This blogpost is about Ymme die Lems, the female matriarch of a farming family in the 15th century seigneury of Woude (present-day Wouw, Netherlands). I encountered her multiple times in my research into the settlement history of the northwestern corner of Dutch Brabant so here I put together what I know about her. This case study serves to show what information can be gleaned from a medieval tax register about a medieval commoner in a rural community.
Ymme owned land in “Spelrestraete” a medieval street hamlet consisting of a spread out cluster of farms located along a hay-road that originally led from the village of Woude to Spelreborch, a by then obsolete manorial court, near present-day Steenbergen. Spelrestraete (just like the neighboring community of the Triest-homestead) was a satellite hamlet of Woude, the head town where the parish church was situated. As its own seigneury, Woude maintained a local law court with baillif, aldermen and a local militia. Furthermore, it was protected by a moated castle which was used by the lord of Bergen op Zoom as his personal residence.
Ymme is mentioned in the seigneurial tax register of Bergen op Zoom of 1424 (ARR BoZ inv. 1338). It is in these kinds of sources that we find the average medieval commoners: the smith, the miller, the butcher and also Ymme herself.
In the register of 1424, she is identified as Ymme die Lems (daughter of Lems) or Ymme Lem Dierwyen dochter (daughter of Dierwye). She married a farmer called Adde van den Dale. She and her husband belonged to the tax post of Spelrestraete, so presumably that’s where they lived.
The family of her husband Adde came from the farms located in the Vroenhout dale which is the geographical depression between Spelrestraete and the street settlement of Vroedenhout (present-day Vroenhout). The father of Adde was a tenant farmer called Arnout and can be found paying rent to Pieter Noriiszone in the tax register of 1359.
The hamlets of Vroedenhout and Spelrestraete are within half an hour walking distance and according to 16th century accounts often paid their taxes and tithes together. Both peasant communities had access to a local chapel where occasionally masses were held. As mentioned before, the parish church was located in the village of Woude, so for religious festivities and church services they had to walk to Woude.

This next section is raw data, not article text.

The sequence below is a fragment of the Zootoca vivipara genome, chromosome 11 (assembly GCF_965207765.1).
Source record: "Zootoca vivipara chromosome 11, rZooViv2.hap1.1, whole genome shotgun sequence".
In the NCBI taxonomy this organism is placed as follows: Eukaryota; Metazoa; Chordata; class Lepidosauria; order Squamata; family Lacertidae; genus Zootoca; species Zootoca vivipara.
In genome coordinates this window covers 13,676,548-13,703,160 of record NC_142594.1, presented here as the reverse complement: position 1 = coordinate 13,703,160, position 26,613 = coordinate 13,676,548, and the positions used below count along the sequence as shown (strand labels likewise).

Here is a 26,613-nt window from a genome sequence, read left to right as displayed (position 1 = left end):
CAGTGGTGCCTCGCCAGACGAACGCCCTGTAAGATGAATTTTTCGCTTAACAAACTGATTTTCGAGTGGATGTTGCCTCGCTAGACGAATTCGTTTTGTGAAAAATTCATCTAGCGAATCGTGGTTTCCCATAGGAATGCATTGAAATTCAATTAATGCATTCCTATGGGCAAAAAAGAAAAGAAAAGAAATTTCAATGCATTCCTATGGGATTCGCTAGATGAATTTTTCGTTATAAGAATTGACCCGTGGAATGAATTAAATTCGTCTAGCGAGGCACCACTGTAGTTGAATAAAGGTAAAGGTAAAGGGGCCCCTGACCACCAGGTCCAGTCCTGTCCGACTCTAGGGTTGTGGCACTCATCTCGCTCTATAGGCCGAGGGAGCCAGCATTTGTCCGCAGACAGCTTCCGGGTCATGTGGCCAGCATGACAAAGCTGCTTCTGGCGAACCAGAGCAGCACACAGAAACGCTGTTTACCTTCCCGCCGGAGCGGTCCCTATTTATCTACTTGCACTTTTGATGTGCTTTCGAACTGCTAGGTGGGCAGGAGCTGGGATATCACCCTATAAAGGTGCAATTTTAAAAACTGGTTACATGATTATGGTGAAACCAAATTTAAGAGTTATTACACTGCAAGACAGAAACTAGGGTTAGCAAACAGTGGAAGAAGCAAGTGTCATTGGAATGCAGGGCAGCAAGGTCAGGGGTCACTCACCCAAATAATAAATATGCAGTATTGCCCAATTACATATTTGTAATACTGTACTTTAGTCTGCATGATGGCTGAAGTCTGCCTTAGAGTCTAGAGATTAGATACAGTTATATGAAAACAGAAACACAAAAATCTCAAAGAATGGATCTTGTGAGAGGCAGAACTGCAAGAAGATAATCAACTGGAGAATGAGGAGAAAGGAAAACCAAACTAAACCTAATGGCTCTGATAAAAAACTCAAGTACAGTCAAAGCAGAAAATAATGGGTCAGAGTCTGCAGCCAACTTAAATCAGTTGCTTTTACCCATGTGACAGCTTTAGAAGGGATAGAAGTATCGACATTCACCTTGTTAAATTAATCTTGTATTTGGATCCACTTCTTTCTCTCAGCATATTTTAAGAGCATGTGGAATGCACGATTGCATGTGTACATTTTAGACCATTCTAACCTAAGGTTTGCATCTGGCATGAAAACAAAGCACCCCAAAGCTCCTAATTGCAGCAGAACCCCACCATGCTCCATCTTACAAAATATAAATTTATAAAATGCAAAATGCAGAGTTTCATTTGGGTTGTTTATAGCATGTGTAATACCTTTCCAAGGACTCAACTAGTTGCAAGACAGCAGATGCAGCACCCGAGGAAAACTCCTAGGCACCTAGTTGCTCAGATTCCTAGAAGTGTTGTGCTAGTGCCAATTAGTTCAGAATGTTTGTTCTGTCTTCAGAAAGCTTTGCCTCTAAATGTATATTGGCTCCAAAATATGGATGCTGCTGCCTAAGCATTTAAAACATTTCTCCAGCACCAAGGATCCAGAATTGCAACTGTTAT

Perhaps that Ymme and Adde met each other at such an occassion. Together they had six children: Claes, Jan, Arent, Godscalc, Willem & Roelant. The children owned land both to the west of Spelrestraete, in the area called “opte donck” and to the east, near Vroedenhout, in an area called “die cauwe”.
Why did Ymme stand out to me? Well, for two reasons: 1) she was taxed for land separate from that of her husband. This is not very common (only 10% of the tax posts concern women). Here it is important to remember that medieval inheritance law did allow for women to inherit land.
2) many of her sons are identified in the register as “X son of Ymme” instead of “X son of Adde”. In total, her name is mentioned over a dozen times, mainly as a parentage identifier for her six sons.
This seems to suggest that the tax collector who visited the hamlet, encountered a community to which Ymme die Lems had a lot of significance; at least more so than her husband because her name occurs more often.
Also interesting is that Ymme paid 8 Flemish pennies of tax to the lord of Bergen op Zoom whereas her husband Adde paid 7 pennies. Presumably she owned more land Of course, it would be really cool if we could identify the plots which she owned, but this seems not to be possible.
The tax register of 1424 only refers to the taxable plots by the name of the farmer and the amount of tax that was due. The boundaries of the plot are not provided in the register and only occassionally the measurements of the plot are mentioned. This means that only in the rarest of cases, a medieval plot be identified, either by its name or by its measurements.
I hope that this case of a Brabantine female farmer, who lived almost 600 years ago, shows that some interesting nuggets of information about medieval female commoners can be found in the tax registers. And however faint the traces of the life of Ymme die Lems are, it seems clear that she was a significant figure in the fifteenth century farming community in which she lived.
AAR BoZ inv. 1338, Legger van cijnsplichtige personen of van in cijns uitgegeven percelen van Wouw, met de gehuchten onder Roosendaal, Kruisland en Langendijk, 15e eeuw (dated to 1424 in Kerkhof 2020)
(forthc.) Kerkhof, P.A. (2020). “Saer, Saert; een Zuid-Nederlandse veldnaam van oznekere oorsprong.” Noordbrabants Historisch Jaarboek.